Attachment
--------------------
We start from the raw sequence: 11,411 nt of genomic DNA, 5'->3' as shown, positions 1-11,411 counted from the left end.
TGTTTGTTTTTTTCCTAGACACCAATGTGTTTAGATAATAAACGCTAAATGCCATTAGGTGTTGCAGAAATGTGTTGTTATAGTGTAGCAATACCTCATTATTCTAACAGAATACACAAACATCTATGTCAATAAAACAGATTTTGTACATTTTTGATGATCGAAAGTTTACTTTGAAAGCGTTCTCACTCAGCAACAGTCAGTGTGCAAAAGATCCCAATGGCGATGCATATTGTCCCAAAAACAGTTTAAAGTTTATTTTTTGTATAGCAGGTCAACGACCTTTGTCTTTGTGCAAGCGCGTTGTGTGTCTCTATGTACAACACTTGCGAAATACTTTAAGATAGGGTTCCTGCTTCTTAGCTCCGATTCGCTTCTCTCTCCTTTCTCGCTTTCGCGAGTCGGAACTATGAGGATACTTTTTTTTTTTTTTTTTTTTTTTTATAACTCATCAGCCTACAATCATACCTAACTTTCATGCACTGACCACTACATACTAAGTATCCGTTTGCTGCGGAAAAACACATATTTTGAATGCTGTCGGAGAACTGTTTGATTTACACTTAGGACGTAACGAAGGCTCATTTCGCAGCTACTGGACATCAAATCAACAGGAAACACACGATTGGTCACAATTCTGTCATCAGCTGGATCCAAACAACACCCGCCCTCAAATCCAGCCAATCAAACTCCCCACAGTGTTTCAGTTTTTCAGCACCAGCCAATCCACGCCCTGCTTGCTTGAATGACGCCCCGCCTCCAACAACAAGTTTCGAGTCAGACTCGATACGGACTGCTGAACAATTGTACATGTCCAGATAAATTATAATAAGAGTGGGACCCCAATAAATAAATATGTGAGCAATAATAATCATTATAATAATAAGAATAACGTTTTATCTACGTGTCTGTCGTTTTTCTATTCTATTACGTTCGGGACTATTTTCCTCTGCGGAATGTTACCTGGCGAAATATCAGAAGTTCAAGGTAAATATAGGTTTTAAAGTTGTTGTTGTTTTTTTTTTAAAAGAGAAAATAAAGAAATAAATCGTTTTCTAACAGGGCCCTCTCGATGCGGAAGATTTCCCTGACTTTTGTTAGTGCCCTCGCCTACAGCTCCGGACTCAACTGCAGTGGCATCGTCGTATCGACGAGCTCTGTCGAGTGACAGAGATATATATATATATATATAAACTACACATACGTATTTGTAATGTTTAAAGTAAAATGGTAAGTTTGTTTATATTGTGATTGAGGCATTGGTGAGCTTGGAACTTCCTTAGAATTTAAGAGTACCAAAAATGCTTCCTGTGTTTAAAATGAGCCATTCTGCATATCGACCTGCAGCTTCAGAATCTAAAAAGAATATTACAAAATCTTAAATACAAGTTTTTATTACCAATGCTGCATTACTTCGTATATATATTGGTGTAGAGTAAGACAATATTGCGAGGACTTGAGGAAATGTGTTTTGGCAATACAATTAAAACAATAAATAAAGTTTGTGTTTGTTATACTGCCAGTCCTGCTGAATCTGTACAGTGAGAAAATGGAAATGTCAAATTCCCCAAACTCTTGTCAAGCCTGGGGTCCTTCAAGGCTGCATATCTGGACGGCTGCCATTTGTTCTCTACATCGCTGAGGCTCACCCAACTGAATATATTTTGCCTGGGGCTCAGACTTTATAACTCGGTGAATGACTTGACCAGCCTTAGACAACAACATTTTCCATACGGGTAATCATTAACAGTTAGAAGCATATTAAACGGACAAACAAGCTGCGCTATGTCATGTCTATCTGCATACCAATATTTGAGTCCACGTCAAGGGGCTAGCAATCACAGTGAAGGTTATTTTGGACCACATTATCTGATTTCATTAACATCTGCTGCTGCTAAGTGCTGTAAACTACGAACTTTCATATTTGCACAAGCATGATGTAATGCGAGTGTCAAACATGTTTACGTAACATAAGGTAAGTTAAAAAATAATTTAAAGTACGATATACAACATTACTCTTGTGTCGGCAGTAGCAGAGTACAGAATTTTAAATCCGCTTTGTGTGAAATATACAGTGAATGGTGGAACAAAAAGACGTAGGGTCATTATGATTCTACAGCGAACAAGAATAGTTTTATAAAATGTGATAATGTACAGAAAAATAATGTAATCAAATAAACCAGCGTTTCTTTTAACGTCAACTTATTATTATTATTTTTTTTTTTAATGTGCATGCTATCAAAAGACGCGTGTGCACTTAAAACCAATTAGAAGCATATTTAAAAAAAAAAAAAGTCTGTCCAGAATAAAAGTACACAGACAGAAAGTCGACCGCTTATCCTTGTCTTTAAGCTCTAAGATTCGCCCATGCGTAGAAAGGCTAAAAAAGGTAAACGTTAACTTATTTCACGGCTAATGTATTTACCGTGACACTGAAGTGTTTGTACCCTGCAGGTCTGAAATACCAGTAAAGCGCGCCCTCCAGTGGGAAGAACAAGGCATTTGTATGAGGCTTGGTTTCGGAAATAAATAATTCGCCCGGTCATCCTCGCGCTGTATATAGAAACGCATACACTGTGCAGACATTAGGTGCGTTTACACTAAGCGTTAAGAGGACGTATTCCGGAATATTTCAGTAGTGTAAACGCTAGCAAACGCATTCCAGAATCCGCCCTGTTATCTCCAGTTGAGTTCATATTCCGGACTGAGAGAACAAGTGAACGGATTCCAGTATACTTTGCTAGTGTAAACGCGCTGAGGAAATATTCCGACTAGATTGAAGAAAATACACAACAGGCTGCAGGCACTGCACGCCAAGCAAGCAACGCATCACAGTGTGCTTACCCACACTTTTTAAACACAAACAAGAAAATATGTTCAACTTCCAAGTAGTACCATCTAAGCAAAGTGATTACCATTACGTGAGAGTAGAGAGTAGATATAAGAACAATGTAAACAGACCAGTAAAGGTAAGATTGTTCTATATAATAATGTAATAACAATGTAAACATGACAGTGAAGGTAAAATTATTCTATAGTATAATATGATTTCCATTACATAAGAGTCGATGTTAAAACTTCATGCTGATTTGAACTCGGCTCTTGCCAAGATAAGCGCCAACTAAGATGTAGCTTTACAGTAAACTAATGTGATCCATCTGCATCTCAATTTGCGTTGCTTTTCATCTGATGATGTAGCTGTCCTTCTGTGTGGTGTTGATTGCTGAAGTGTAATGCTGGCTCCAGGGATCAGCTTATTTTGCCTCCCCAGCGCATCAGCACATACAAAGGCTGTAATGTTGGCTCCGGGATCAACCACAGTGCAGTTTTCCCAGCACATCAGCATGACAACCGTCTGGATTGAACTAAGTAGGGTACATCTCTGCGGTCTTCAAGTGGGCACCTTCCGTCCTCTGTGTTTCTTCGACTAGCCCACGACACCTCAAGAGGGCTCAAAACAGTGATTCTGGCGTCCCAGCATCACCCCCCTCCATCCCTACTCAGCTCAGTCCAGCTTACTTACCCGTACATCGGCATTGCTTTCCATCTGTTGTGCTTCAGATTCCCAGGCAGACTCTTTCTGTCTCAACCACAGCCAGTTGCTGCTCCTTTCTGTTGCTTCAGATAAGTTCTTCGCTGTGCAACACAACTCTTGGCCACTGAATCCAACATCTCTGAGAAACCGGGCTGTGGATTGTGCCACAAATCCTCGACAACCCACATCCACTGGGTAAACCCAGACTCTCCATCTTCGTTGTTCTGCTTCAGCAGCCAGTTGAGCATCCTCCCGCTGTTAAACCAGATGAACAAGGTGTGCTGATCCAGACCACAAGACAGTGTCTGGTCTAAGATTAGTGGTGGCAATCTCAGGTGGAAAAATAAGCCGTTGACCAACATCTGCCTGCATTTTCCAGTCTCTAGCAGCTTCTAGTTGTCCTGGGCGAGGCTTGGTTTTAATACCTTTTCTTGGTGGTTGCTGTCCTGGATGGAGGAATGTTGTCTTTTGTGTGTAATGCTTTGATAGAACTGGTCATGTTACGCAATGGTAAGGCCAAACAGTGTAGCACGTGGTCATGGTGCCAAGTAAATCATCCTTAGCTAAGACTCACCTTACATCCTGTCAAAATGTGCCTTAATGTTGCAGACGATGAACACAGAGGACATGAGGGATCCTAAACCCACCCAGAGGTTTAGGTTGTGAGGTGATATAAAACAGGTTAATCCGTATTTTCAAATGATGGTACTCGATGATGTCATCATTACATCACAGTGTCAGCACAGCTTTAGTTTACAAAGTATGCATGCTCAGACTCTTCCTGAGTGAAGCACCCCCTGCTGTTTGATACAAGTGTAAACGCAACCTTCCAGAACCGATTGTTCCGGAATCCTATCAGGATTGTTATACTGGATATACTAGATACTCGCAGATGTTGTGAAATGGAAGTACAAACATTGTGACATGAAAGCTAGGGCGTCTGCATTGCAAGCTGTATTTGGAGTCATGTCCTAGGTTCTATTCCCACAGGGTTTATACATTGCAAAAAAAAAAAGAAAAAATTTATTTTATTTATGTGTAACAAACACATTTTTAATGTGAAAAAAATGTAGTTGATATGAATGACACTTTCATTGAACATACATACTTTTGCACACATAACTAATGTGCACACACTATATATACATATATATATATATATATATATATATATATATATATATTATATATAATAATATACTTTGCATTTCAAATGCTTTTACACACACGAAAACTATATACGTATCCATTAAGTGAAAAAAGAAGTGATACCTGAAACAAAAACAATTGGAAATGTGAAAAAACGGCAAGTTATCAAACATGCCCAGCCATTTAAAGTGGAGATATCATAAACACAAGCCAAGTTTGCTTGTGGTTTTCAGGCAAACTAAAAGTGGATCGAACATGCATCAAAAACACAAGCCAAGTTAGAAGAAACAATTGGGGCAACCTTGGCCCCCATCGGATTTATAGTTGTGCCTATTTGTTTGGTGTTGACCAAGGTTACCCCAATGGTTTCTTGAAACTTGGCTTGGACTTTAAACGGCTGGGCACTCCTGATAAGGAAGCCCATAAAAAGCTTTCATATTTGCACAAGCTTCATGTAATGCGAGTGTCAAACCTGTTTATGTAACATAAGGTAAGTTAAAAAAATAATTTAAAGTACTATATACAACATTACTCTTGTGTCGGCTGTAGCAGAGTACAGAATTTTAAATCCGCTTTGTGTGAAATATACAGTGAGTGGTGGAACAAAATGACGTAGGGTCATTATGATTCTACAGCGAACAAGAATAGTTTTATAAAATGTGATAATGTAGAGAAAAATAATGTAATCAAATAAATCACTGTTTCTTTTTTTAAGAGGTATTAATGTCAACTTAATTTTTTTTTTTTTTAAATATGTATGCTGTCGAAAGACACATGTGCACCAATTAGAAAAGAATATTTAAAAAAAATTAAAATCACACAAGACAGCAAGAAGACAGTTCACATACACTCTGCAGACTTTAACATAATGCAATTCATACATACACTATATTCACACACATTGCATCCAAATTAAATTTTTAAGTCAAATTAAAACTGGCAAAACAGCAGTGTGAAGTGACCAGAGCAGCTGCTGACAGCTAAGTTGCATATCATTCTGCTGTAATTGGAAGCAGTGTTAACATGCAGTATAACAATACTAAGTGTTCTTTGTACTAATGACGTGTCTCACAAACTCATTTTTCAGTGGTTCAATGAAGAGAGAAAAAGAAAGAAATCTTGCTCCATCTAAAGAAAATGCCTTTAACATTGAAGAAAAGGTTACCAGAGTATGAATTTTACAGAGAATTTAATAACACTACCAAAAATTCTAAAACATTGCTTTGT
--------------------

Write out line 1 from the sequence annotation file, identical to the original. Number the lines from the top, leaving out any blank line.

We start from the raw sequence: 11,411 nt of genomic DNA, 5'->3' as shown, positions 1-11,411 counted from the left end.